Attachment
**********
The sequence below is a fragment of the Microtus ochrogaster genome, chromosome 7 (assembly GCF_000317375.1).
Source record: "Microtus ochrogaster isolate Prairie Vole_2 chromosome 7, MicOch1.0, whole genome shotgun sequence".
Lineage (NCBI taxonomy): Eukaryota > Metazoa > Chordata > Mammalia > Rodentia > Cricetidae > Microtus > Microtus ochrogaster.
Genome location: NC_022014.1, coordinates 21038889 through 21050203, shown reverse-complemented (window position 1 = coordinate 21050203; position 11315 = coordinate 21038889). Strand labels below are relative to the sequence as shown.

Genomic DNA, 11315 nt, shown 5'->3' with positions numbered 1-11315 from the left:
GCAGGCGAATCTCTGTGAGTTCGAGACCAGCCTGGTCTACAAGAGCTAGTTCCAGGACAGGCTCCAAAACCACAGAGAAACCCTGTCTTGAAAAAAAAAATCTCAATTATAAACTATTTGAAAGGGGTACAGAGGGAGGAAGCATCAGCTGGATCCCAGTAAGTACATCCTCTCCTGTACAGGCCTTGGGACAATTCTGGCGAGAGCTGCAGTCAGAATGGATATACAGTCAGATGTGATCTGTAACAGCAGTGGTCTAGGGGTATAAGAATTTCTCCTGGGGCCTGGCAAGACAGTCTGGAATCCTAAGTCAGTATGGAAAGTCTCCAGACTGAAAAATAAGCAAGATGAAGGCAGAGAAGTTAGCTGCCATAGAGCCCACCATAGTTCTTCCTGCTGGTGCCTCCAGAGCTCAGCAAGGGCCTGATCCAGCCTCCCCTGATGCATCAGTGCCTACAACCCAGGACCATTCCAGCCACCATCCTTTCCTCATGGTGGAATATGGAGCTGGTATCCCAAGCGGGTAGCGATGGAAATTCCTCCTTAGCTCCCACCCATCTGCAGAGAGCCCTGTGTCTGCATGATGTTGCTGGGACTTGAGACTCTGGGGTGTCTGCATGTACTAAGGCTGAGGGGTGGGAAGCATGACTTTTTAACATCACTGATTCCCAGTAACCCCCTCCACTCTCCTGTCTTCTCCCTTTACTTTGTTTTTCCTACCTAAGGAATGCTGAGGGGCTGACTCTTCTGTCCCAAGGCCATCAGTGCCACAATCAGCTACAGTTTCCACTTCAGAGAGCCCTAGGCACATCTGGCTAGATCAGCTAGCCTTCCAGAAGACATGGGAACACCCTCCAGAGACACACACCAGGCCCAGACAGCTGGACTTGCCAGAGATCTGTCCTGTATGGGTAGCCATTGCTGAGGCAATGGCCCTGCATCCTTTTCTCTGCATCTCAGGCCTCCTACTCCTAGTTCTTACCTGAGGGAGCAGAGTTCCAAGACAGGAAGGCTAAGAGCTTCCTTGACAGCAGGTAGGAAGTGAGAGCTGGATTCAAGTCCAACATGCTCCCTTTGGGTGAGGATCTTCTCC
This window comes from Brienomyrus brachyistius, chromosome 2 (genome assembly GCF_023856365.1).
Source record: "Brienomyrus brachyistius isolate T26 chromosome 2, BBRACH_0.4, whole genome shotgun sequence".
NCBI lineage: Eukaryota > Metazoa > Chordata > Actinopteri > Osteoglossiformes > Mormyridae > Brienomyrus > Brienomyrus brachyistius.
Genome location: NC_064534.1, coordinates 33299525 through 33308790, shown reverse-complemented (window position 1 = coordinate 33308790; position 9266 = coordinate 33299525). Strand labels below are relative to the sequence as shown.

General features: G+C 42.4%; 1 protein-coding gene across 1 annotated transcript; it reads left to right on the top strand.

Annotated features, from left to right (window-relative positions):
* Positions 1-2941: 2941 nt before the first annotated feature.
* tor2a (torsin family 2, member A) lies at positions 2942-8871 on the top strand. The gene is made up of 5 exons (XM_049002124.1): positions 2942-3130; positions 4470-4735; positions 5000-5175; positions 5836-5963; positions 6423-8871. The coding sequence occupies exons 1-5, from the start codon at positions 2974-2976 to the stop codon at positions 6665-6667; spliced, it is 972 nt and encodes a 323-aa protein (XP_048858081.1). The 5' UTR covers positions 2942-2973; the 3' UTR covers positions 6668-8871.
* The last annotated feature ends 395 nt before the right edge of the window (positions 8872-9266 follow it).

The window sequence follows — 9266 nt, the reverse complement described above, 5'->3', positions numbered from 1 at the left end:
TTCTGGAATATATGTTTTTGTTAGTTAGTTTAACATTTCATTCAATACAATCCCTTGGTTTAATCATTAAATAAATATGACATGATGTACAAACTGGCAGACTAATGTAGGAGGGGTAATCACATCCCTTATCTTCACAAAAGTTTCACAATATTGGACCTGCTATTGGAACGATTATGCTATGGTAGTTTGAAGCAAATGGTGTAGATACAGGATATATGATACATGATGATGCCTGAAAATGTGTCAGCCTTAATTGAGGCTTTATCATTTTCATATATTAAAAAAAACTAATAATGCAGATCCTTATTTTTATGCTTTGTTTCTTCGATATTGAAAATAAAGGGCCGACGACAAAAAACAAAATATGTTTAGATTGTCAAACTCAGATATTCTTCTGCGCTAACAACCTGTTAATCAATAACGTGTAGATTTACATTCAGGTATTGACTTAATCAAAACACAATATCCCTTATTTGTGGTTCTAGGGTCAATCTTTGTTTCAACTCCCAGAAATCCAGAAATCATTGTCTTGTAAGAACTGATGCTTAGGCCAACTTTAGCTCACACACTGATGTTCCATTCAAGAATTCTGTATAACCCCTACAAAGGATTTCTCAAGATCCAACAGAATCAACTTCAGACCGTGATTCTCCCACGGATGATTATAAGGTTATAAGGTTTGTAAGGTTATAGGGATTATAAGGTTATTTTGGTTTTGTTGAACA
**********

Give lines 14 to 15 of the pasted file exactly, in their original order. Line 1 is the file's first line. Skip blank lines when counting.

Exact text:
* tor2a (torsin family 2, member A) lies at positions 2942-8871 on the top strand. The gene is made up of 5 exons (XM_049002124.1): positions 2942-3130; positions 4470-4735; positions 5000-5175; positions 5836-5963; positions 6423-8871. The coding sequence occupies exons 1-5, from the start codon at positions 2974-2976 to the stop codon at positions 6665-6667; spliced, it is 972 nt and encodes a 323-aa protein (XP_048858081.1). The 5' UTR covers positions 2942-2973; the 3' UTR covers positions 6668-8871.
* The last annotated feature ends 395 nt before the right edge of the window (positions 8872-9266 follow it).